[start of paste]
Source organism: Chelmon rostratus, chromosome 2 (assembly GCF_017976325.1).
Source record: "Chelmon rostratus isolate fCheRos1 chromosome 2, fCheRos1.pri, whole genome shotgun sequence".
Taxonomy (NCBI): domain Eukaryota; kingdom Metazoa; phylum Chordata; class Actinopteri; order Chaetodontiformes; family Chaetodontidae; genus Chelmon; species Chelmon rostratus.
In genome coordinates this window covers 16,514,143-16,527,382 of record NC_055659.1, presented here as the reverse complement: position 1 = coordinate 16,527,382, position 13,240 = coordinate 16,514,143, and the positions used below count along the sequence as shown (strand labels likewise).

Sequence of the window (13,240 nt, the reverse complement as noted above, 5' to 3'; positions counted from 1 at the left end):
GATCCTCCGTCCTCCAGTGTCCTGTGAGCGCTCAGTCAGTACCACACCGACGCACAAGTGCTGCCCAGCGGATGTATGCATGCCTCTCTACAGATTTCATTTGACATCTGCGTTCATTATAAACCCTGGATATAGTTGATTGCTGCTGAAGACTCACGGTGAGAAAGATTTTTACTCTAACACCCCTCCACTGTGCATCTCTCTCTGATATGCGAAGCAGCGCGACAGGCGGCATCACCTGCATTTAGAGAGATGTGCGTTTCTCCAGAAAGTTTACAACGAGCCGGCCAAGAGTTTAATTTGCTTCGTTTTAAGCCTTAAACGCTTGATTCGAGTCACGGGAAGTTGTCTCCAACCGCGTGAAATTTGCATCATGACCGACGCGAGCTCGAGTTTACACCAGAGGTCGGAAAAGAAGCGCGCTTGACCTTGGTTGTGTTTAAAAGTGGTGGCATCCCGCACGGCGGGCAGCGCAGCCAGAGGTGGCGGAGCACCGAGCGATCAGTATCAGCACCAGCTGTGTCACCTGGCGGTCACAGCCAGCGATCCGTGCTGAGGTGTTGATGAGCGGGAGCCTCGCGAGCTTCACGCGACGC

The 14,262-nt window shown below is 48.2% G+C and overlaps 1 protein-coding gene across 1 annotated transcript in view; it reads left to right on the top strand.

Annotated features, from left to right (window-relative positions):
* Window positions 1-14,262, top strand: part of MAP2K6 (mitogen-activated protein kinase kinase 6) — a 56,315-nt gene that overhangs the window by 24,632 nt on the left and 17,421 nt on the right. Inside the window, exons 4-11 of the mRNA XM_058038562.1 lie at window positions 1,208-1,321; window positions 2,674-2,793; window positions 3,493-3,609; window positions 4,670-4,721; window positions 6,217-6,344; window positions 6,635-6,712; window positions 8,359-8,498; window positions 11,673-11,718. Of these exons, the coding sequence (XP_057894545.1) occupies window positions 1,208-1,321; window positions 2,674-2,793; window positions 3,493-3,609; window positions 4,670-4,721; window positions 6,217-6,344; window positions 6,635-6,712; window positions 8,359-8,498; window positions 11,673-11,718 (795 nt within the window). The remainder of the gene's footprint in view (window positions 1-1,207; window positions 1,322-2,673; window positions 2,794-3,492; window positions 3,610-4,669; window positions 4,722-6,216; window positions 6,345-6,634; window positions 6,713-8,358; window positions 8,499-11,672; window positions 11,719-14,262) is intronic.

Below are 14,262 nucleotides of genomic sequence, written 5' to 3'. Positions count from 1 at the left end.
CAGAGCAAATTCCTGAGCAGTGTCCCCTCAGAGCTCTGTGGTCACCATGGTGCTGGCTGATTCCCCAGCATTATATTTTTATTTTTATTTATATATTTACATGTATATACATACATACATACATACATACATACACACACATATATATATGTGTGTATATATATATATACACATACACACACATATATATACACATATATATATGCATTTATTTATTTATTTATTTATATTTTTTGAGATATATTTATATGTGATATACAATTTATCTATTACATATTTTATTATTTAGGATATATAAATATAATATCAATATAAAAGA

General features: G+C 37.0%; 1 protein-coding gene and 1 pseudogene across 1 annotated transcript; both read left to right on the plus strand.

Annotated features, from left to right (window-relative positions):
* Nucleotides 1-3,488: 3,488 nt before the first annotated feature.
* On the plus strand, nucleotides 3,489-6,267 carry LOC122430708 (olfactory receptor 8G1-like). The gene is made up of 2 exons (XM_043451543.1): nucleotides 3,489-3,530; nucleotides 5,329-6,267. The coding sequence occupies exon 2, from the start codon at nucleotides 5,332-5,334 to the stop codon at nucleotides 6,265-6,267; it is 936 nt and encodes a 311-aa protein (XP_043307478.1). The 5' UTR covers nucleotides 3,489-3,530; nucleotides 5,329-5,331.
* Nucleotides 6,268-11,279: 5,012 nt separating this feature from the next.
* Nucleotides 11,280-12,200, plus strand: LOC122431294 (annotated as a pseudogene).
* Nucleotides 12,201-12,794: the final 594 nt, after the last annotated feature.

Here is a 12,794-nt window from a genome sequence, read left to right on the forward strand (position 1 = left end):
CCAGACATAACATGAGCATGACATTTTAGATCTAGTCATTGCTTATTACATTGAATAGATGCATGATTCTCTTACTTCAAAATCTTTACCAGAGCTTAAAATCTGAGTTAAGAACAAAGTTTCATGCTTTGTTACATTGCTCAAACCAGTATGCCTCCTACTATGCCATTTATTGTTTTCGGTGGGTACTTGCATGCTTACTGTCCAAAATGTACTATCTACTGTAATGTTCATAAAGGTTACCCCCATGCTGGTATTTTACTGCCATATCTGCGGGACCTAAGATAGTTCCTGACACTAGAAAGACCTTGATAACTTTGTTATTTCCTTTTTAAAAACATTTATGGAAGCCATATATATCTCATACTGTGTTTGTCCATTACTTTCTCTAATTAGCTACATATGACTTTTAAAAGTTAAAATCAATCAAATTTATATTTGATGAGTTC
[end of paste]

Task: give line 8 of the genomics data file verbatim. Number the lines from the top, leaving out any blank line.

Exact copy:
Annotated features, from left to right (window-relative positions):